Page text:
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Epistemic status: Extremely uncertain

In this post I argue against the claim that we should take into account the Anthropic Shadow effect when estimating the risk of catastrophic events.

If we wish to estimate the probability of some catastrophic event occurring in the next 100 years, the first thing that we are likely to try is to count how many times the catastrophe has already occurred in the past[1]. Anthropic Shadow is the idea that this naive approach will lead to an underestimate of the true risk, due to observer selection effects. The lower the probability of human survival following the catastrophe, , the greater the degree of anthropic bias in our estimate.

I have spent some time trying to understand the logic underpinning the Anthropic Shadow effect, and I am becoming increasingly convinced that it has significant flaws. My personal view would now be that the naive approach to catastrophic risk estimation is probably ok after all. (My all-things-considered view is that a lot of smart people uncritically espouse the Anthropic Shadow argument, so there is a high chance that I am missing something!)

Outline of my argument

The original Anthropic Shadow argument can be summarized as follows (for a toy model), in two steps:

Step 1: Consider a planet where some catastrophe occurs randomly, at an average rate of  times per million years. Whenever it occurs, it causes the permanent extinction of all observers with probability  (defining  as in the original paper). If observers still exist after 1 million years, we should expect them to have fewer than  catastrophes in their past, on average. In mathematical notation:

It is easiest to see why this is true when . Observers then necessarily have  catastrophes in their past.

Step 2: We are necessarily observers. Therefore, if we base our estimate of catastrophe frequency on the frequency of catastrophes in our past, our estimate will be biased downwards.

This argument seems intuitively plausible. The first step is certainly true. But does the second step really follow from the first? In the next section I will consider a similar, non-anthropic, toy model for which an analogous argument fails, despite holding some of the same intuitive appeal. I will then spend the rest of the post exploring how the 'anthropicness' of the Anthropic Shadow effect might explain why the two models should be treated differently. Ultimately, I fail to do this convincingly, and conclude that the Anthropic Shadow argument probably does not work either.

More precisely, I am only able to get the Anthropic Shadow argument to work if I make two additional assumptions, not stated explicitly in the original paper:

1. There are a very large number of observer-containing planets (or in the case of universe level catastrophes, such as vacuum decay, there are a very large number of observer-containing universes).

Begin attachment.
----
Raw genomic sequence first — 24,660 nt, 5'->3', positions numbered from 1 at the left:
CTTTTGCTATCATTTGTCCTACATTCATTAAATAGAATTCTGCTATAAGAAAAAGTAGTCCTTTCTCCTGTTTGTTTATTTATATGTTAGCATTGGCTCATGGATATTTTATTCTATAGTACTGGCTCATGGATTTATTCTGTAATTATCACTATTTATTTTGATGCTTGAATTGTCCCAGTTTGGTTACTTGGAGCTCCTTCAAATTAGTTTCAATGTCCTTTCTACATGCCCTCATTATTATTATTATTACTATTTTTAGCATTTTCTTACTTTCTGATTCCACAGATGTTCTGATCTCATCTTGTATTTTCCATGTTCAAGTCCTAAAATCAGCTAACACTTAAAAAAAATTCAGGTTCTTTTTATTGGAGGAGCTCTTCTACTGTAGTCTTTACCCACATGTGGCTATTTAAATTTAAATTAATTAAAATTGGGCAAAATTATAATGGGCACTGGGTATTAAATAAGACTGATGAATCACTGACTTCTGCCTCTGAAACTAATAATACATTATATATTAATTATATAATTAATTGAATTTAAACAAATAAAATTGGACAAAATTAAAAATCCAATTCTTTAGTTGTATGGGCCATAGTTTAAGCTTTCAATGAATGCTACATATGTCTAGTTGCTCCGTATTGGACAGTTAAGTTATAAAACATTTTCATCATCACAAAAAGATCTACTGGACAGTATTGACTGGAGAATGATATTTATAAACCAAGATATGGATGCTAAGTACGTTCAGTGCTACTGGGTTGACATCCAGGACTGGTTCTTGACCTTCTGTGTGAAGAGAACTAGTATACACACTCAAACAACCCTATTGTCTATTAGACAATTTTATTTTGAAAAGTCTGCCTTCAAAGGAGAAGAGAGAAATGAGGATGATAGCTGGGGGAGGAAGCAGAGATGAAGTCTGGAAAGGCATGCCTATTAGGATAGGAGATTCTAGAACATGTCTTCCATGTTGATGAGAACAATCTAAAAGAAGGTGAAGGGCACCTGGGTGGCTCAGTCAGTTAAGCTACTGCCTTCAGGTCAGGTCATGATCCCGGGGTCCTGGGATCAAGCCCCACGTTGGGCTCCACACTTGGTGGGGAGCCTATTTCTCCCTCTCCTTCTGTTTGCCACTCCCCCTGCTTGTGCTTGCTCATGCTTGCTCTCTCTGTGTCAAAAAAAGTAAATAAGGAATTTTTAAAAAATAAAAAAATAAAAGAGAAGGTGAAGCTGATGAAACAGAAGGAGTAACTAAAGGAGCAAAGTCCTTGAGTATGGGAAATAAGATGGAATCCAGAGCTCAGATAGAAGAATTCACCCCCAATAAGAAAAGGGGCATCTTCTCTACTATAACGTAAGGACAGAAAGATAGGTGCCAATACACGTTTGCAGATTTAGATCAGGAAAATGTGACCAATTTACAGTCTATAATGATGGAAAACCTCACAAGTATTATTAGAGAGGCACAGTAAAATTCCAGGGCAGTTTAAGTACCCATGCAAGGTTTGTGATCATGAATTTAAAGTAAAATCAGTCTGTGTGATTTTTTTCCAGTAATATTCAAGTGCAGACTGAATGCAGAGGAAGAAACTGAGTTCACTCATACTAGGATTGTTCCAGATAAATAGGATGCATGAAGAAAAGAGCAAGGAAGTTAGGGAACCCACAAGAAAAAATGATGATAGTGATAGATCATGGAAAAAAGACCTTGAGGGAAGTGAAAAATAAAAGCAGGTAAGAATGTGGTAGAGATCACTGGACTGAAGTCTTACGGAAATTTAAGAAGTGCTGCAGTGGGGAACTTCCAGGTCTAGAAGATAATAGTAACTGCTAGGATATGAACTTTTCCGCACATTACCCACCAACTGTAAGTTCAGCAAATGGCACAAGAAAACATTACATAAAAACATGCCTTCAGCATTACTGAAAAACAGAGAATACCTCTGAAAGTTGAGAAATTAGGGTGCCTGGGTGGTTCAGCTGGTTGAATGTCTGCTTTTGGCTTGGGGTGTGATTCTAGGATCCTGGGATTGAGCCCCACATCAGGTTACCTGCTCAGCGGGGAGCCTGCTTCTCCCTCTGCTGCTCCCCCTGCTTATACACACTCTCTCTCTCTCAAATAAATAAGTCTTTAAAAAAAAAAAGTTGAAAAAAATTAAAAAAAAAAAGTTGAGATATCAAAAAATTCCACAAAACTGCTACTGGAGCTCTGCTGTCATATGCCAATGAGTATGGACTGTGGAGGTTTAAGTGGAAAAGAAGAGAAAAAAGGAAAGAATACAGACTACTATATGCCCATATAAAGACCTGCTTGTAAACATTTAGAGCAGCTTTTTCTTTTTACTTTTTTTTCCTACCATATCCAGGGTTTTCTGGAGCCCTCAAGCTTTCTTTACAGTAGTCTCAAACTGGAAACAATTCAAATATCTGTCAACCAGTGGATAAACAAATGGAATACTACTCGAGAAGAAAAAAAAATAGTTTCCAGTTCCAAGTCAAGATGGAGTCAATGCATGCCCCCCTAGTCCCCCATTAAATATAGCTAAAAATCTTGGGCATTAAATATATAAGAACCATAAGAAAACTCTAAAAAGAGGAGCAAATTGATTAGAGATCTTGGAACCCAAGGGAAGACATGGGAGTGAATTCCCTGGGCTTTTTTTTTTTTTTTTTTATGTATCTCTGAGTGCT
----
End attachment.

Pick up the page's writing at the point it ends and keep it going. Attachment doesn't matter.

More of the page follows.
2. A very specific choice of observer reference class must be made, when applying the anthropic part of the argument.

The first assumption is not so bad. If Anthropic Shadow occurred only under that assumption, we should still take it seriously. But the second assumption is very problematic. In the book Anthropic Bias, Nick Bostrom argues that we should only respect anthropic conclusions if they are relatively robust to the choice of observer reference class. It is on this basis that he rejects the Doomsday Argument (a less popular anthropic argument that also says we underestimate extinction risk). I am arguing here that Anthropic Shadow suffers from the same problem, and should probably be treated with similar suspicion to the Doomsday Argument.

Finally, I consider SIA (a largely reference class independent method of anthropic reasoning) to show that the Anthropic Shadow effect does not occur under that approach to anthropic reasoning either.

The non-anthropic analogy

As above, consider a planet where some catastrophe occurs randomly, at an average rate of  times per million years. But this time, there is no chance of it causing extinction. Instead, whenever it occurs there is a probability  of it permanently changing the colour of the sky from blue to green. Inhabitants of this planet could still make an analogous argument to Anthropic Shadow:

Step 1: If the sky is still blue after 1 million years, we should expect there to be fewer than  catastrophes in the past, on average. In mathematical notation,

It is easiest to see why this is true when . A blue sky then necessarily implies  catastrophes in the past.

Step 2: We see a blue sky after 1 million years. Therefore, if we base our estimate of catastrophe frequency on the frequency of catastrophes in our past, our estimate will be biased downwards.

The only meaningful difference between this argument and Anthropic Shadow is the ommission of the word 'necessarily' in the second step. But this argument is wrong. The colour of the sky gives these observers no additional information about the risk of catastrophe, on top of what they already have from the historical record. It is true that if you simulated history on this planet a large number of times, then observers with a blue sky after 1 million years would have biased estimates of catastrophe frequency, on average. But, perhaps counter-intuitively, that does not mean that they should take the colour of the sky into account when making their estimate.

It is clear that we need to be more precise in order to unpick what is going on. To prove my claim that this non-anthropic analogy argument is false, I take a Bayesian approach.  is no longer a fixed unknown quantity. Instead, it is a random variable, reflecting our subjective uncertainty in catastrophe frequency. We now wish to update our prior distribution on , given the evidence. To make this update, the only quantity that need concern us is the likelihood: